6. James P. Smith & Finis Welch, 1978. "The Overeducated American? A Review Article," UCLA Economics Working Papers 147, UCLA Department of Economics.
    7. John Bound & Michael F. Lovenheim & Sarah Turner, 2010. "Why Have College Completion Rates Declined? An Analysis of Changing Student Preparation and Collegiate Resources," American Economic Journal: Applied Economics, American Economic Association, vol. 2(3), pages 129-57, July.
    8. Stacey H. Chen, 2008. "Estimating the Variance of Wages in the Presence of Selection and Unobserved Heterogeneity," The Review of Economics and Statistics, MIT Press, vol. 90(2), pages 275-289, May.
    9. Alan B. Krueger & William G. Bowen, 1993. "Policy Watch: Income-Contingent College Loans," Journal of Economic Perspectives, American Economic Association, vol. 7(3), pages 193-201, Summer.
    10. Jeff Grogger & Eric Eide, 1995. "Changes in College Skills and the Rise in the College Wage Premium," Journal of Human Resources, University of Wisconsin Press, vol. 30(2), pages 280-310.
    Full references (including those not matched with items on IDEAS)

    Citations

    Citations are extracted by the CitEc Project, subscribe to its RSS feed for this item.
    as in new window

    Cited by:
    1. Brad J. Hershbein & Kevin Hollenbeck, 2013. "The Distribution of College Graduate Debt, 1990 to 2008: A Decomposition Approach," Upjohn Working Papers and Journal Articles 14-204, W.E. Upjohn Institute for Employment Research.
    2. repec:hka:wpaper:2013-20 is not listed on IDEAS
    3. Caroline Hoxby & Sarah Turner, . "Expanding College Opportunities for High-Achieving, Low Income Students," Discussion Papers 12-014, Stanford Institute for Economic Policy Research.
    4. Lance Lochner & Todd Stinebrickner & Utky Suleymanoglu, 2013. "The Importance of Financial Resources for Student Loan Repayment," University of Western Ontario, CIBC Centre for Human Capital and Productivity Working Papers 20137, University of Western Ontario, CIBC Centre for Human Capital and Productivity.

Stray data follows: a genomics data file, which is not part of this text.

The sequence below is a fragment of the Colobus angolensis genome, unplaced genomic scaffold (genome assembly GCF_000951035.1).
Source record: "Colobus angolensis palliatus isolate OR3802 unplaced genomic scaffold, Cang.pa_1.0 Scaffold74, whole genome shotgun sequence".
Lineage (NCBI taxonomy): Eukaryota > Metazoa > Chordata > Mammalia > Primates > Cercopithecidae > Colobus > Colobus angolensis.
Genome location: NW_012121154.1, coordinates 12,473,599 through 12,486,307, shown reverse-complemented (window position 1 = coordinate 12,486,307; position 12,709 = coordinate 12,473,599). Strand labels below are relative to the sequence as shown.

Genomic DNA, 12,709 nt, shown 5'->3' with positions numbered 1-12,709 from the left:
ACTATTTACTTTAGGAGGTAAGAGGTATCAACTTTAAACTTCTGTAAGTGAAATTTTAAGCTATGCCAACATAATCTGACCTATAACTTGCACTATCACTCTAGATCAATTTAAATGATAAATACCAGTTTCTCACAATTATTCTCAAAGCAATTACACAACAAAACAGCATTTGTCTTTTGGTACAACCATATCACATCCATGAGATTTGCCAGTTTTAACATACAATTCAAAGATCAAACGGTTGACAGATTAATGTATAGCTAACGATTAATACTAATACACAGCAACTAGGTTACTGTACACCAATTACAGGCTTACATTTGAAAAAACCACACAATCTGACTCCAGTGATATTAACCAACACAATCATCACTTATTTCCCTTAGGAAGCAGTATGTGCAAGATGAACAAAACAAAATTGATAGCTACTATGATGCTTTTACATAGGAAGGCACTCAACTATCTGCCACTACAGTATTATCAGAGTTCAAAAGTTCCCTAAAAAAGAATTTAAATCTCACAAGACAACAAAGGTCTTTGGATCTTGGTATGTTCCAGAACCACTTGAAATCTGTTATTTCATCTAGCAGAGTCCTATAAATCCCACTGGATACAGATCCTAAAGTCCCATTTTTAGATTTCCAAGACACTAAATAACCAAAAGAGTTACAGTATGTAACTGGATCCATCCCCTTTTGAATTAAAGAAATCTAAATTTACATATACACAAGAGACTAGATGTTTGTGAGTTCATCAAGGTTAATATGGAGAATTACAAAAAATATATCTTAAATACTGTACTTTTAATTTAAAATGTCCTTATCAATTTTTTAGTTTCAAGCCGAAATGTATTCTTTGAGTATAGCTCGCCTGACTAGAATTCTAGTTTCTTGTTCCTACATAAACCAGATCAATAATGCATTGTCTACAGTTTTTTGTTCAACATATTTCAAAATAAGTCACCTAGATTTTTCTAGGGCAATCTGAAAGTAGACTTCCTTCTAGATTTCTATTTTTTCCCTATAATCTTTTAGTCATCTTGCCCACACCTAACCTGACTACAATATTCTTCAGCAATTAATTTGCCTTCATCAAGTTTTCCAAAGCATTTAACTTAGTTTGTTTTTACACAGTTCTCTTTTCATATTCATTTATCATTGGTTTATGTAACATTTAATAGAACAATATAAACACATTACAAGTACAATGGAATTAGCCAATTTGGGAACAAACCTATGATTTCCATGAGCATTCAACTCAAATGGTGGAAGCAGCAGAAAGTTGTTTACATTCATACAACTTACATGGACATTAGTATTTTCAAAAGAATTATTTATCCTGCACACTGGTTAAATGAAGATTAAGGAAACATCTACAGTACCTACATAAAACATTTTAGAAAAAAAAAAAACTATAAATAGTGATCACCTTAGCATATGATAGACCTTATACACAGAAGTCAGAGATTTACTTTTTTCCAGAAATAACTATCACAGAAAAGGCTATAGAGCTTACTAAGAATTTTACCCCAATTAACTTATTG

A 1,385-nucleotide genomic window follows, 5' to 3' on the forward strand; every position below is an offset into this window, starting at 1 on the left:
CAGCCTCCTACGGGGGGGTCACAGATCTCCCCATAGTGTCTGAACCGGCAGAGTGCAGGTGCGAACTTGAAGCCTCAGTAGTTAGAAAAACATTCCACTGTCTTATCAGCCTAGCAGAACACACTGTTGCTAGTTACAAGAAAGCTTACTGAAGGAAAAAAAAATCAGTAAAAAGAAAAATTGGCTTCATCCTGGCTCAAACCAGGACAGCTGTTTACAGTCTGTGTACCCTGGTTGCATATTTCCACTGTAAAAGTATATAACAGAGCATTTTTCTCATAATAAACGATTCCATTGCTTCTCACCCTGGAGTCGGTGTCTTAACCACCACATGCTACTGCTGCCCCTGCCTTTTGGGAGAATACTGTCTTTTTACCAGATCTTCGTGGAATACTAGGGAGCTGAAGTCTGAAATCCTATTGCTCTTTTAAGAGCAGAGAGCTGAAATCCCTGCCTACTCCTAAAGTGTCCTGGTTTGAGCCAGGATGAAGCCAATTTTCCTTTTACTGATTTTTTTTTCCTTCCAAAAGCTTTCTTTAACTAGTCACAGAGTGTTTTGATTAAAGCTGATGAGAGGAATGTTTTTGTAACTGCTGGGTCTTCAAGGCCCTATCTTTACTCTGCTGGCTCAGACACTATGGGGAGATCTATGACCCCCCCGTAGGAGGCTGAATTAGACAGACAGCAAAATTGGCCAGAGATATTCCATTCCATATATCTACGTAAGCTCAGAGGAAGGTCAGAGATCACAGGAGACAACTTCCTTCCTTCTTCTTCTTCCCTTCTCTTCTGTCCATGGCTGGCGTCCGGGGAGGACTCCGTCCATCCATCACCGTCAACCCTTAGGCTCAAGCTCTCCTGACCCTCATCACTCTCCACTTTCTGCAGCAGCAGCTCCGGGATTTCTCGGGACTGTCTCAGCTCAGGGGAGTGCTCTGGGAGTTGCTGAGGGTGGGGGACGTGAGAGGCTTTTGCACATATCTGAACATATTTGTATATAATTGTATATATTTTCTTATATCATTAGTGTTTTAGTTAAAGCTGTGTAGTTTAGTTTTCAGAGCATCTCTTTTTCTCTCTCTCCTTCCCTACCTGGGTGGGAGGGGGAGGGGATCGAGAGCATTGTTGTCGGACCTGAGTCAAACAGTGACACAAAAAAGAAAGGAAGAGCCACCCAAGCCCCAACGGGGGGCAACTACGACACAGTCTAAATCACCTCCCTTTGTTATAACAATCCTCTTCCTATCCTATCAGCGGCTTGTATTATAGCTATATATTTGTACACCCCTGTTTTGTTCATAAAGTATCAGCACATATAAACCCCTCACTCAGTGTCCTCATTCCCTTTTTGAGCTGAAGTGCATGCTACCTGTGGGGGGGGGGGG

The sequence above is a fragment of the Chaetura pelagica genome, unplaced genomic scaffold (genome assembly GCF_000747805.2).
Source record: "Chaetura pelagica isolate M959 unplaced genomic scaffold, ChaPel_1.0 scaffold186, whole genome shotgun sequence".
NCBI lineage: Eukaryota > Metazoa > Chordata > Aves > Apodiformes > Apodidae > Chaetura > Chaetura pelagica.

5. Gicheva, Dora & Thompson, Jeffrey, 2014. "The Effects of Student Loans on Long-Term Household Financial Stability," Working Papers 14-2, University of North Carolina at Greensboro, Department of Economics.

    Lists

    This item is not listed on Wikipedia, on a reading list or among the top items on IDEAS.

    Statistics

    Access and download statistics

    Corrections

    When requesting a correction, please mention this item's handle: RePEc:aea:jecper:v:26:y:2012:i:1:p:165-92. See general information about how to correct material in RePEc.

    For technical questions regarding this item, or to correct its authors, title, abstract, bibliographic or download information, contact: (Jane Voros) or (Michael P. Albert).

    If you have authored this item and are not yet registered with RePEc, we encourage you to do it here. This allows to link your profile to this item. It also allows you to accept potential citations to this item that we are uncertain about.

    If references are entirely missing, you can add them using this form.

    If the full references list an item that is present in RePEc, but the system did not link to it, you can help with this form.

    If you know of missing items citing this one, you can help us creating those links by adding the relevant references in the same way as above, for each refering item. If you are a registered author of this item, you may also want to check the "citations" tab in your profile, as there may be some citations waiting for confirmation.

    Please note that corrections may take a couple of weeks to filter through the various RePEc services.